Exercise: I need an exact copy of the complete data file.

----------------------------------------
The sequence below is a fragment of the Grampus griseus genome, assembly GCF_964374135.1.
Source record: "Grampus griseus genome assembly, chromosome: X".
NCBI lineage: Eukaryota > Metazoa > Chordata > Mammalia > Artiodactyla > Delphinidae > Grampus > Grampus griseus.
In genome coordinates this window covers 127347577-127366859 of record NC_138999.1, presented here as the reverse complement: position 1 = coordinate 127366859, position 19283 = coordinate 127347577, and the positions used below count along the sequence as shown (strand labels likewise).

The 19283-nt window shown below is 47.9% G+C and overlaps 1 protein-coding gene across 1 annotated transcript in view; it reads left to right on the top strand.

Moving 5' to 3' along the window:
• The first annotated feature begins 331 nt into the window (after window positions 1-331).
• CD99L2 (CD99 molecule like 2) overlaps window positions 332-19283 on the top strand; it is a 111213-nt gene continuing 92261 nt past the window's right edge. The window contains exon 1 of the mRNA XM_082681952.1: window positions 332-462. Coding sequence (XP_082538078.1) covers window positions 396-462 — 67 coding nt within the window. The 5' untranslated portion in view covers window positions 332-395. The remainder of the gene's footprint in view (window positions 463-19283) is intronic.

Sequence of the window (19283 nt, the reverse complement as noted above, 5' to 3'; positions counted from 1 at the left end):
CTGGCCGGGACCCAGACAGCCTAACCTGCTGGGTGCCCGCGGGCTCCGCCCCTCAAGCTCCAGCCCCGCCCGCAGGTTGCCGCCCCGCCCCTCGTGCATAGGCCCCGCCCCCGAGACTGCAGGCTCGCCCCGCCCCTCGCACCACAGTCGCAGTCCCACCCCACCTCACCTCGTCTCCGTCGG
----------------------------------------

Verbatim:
The sequence below is a fragment of the Grampus griseus genome, assembly GCF_964374135.1.
Source record: "Grampus griseus genome assembly, chromosome: X".
NCBI lineage: Eukaryota > Metazoa > Chordata > Mammalia > Artiodactyla > Delphinidae > Grampus > Grampus griseus.
In genome coordinates this window covers 127347577-127366859 of record NC_138999.1, presented here as the reverse complement: position 1 = coordinate 127366859, position 19283 = coordinate 127347577, and the positions used below count along the sequence as shown (strand labels likewise).

The 19283-nt window shown below is 47.9% G+C and overlaps 1 protein-coding gene across 1 annotated transcript in view; it reads left to right on the top strand.

Moving 5' to 3' along the window:
• The first annotated feature begins 331 nt into the window (after window positions 1-331).
• CD99L2 (CD99 molecule like 2) overlaps window positions 332-19283 on the top strand; it is a 111213-nt gene continuing 92261 nt past the window's right edge. The window contains exon 1 of the mRNA XM_082681952.1: window positions 332-462. Coding sequence (XP_082538078.1) covers window positions 396-462 — 67 coding nt within the window. The 5' untranslated portion in view covers window positions 332-395. The remainder of the gene's footprint in view (window positions 463-19283) is intronic.

Sequence of the window (19283 nt, the reverse complement as noted above, 5' to 3'; positions counted from 1 at the left end):
CTGGCCGGGACCCAGACAGCCTAACCTGCTGGGTGCCCGCGGGCTCCGCCCCTCAAGCTCCAGCCCCGCCCGCAGGTTGCCGCCCCGCCCCTCGTGCATAGGCCCCGCCCCCGAGACTGCAGGCTCGCCCCGCCCCTCGCACCACAGTCGCAGTCCCACCCCACCTCACCTCGTCTCCGTCGG